Habitable Zones & Global Climate

Presence Of Liquid Water During The Evolution Of Exomoons Orbiting Ejected Free-floating Planets

By Keith Cowing
Status Report
February 12, 2023
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Presence Of Liquid Water During The Evolution Of Exomoons Orbiting Ejected Free-floating Planets
Probability density function, calculated as the KDE, to find a moon at a certain surface temperature as a function of time. Different panels show increasing surface pressures. The hatched area represents the HZ, and the contour lines show the 5th, 50th, and 95th percentiles of the distributions. We note that the presence of more massive and substantial atmospheres increases the surface temperature of the moons and the number of moons inside the HZ. Increasing p0 also increases the timescale spent in the HZ. Above the HZ areas, we report the probability for a moon orbiting a FFP to lie in the HZ during its lifetime. The normalization of the KDE is analogous to Fig. 4. — astro-ph.EP

Free-floating planets (FFPs) can result from dynamical scattering processes happening in the first few million years of a planetary system’s life.

Several models predict the possibility, for these isolated planetary-mass objects, to retain exomoons after their ejection. The tidal heating mechanism and the presence of an atmosphere with a relatively high optical thickness may support the formation and maintenance of oceans of liquid water on the surface of these satellites.

In order to study the timescales over which liquid water can be maintained, we perform dynamical simulations of the ejection process and infer the resulting statistics of the population of surviving exomoons around free-floating planets. The subsequent tidal evolution of the moons’ orbital parameters is a pivotal step to determine when the orbits will circularize, with a consequential decay of the tidal heating.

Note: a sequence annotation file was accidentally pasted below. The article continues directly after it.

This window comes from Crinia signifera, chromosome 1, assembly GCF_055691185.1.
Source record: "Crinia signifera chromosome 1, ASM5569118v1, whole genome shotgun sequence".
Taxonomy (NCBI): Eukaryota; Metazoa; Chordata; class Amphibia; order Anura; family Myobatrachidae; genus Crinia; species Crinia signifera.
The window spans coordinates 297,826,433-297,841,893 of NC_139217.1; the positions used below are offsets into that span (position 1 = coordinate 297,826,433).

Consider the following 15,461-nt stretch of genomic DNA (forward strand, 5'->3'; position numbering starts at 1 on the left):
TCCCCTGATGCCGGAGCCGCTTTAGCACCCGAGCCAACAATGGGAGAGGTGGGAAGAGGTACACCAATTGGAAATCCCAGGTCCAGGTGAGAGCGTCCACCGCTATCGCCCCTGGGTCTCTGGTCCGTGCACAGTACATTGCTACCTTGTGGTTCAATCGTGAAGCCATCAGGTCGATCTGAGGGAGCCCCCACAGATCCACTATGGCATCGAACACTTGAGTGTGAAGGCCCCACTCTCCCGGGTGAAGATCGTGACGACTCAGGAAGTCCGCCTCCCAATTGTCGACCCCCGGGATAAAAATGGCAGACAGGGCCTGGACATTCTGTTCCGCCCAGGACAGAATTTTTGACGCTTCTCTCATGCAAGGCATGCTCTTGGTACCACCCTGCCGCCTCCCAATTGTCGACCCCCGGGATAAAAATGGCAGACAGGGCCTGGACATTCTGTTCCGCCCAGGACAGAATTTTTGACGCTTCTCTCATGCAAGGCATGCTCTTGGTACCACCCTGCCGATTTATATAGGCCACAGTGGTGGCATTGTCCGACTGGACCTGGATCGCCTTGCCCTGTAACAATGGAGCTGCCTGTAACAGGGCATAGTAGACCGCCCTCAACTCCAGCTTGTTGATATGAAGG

We find that close-in (a≲25RJ) Earth-mass moons with CO2-dominated atmospheres could retain liquid water on their surfaces for long timescales, depending on the mass of the atmospheric envelope and the surface pressure assumed. Massive atmospheres are needed to trap the heat produced by tidal friction that makes these moons habitable. For Earth-like pressure conditions (p0 = 1 bar), satellites could sustain liquid water on their surfaces up to 52 Myr. For higher surface pressures (10 and 100 bar), moons could be habitable up to 276 Myr and 1.6 Gyr, respectively. Close-in satellites experience habitable conditions for long timescales, and during the ejection of the FFP remain bound with the escaping planet, being less affected by the close encounter.

Giulia Roccetti, Tommaso Grassi, Barbara Ercolano, Karan Molaverdikhani, Aurélien Crida, Dieter Braun, Andrea Chiavassa

Comments: 21 pages, 12 figures, accepted for publication on International Journal of Astrobiology
Subjects: Earth and Planetary Astrophysics (astro-ph.EP)
Cite as: arXiv:2302.04946 [astro-ph.EP] (or arXiv:2302.04946v1 [astro-ph.EP] for this version)
Submission history
From: Giulia Roccetti
[v1] Thu, 9 Feb 2023 21:32:11 UTC (1,283 KB)

Explorers Club Fellow, ex-NASA Space Station Payload manager/space biologist, Away Teams, Journalist, Lapsed climber, Synaesthete, Na’Vi-Jedi-Freman-Buddhist-mix, ASL, Devon Island and Everest Base Camp veteran, (he/him) 🖖🏻